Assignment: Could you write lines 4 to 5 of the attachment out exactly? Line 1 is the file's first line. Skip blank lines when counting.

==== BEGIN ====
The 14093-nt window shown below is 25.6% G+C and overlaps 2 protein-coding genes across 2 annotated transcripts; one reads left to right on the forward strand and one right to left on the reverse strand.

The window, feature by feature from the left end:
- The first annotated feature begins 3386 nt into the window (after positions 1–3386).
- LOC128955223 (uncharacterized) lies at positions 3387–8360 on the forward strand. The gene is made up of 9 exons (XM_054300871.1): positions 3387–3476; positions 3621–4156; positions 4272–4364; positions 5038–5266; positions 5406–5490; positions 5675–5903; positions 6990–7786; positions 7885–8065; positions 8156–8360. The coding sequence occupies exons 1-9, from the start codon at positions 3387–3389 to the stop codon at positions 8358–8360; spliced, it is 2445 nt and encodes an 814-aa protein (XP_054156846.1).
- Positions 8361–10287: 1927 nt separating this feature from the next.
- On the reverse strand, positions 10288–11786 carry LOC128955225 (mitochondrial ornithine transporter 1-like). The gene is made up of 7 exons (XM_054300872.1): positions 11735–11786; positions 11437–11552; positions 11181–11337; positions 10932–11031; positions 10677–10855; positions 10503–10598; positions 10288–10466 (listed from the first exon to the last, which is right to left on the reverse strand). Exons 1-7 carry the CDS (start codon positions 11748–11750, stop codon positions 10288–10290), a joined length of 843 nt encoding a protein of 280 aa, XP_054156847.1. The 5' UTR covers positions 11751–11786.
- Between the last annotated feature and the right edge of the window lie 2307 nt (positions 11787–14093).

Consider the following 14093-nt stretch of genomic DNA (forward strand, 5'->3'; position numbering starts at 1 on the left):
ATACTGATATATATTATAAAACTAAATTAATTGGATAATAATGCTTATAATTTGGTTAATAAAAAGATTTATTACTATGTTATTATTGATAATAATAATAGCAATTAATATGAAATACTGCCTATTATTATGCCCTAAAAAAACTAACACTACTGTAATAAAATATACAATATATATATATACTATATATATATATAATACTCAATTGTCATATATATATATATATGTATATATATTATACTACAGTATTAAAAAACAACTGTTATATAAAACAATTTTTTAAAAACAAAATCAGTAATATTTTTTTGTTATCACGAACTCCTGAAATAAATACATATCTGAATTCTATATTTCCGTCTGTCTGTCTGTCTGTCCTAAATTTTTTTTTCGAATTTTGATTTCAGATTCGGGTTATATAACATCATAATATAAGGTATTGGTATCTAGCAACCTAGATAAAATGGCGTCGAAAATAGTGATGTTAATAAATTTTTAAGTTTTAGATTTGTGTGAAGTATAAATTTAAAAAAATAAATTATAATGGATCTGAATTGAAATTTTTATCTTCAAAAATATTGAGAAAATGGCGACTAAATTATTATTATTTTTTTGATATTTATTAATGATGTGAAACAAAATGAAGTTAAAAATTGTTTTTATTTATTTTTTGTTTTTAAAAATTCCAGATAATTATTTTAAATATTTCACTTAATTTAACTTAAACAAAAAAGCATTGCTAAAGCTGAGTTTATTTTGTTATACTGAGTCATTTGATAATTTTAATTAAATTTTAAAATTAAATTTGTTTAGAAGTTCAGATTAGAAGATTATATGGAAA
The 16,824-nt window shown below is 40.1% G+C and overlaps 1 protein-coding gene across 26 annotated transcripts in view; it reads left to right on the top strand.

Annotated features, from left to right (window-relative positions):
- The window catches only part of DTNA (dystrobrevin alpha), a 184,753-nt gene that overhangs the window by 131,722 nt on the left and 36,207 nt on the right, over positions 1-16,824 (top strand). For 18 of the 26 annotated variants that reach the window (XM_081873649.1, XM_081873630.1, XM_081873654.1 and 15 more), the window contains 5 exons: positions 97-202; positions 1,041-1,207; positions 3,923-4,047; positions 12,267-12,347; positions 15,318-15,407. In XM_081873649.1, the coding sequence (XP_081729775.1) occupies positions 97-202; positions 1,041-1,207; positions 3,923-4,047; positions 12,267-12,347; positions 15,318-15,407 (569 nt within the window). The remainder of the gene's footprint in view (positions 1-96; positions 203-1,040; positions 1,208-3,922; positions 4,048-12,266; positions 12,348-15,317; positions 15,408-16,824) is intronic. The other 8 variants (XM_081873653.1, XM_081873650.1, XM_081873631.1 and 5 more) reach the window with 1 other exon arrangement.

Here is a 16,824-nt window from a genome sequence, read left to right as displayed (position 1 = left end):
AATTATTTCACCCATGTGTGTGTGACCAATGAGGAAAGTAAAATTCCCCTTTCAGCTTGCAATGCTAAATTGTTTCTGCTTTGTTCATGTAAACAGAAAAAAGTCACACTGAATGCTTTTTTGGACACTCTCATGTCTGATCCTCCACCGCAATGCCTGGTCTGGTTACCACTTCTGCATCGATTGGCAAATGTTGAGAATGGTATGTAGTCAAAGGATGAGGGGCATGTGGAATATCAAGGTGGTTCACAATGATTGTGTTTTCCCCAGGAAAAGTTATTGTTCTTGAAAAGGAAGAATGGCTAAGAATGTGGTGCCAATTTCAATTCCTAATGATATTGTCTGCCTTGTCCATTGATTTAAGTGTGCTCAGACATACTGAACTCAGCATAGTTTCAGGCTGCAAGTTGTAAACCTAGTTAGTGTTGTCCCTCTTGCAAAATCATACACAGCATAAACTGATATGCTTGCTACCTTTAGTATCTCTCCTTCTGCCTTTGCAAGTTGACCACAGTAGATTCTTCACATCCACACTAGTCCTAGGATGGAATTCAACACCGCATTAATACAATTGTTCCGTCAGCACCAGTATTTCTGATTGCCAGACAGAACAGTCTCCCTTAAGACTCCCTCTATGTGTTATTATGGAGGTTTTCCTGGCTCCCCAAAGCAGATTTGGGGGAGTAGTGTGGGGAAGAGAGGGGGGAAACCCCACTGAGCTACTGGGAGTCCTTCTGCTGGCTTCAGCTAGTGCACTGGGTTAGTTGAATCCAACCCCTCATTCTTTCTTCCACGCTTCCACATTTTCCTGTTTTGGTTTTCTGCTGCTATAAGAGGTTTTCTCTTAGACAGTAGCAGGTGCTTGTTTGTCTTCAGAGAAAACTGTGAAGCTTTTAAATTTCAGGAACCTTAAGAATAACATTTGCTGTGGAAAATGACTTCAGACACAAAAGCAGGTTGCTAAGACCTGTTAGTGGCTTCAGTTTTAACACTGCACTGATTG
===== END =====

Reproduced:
- LOC128955223 (uncharacterized) lies at positions 3387–8360 on the forward strand. The gene is made up of 9 exons (XM_054300871.1): positions 3387–3476; positions 3621–4156; positions 4272–4364; positions 5038–5266; positions 5406–5490; positions 5675–5903; positions 6990–7786; positions 7885–8065; positions 8156–8360. The coding sequence occupies exons 1-9, from the start codon at positions 3387–3389 to the stop codon at positions 8358–8360; spliced, it is 2445 nt and encodes an 814-aa protein (XP_054156846.1).
- Positions 8361–10287: 1927 nt separating this feature from the next.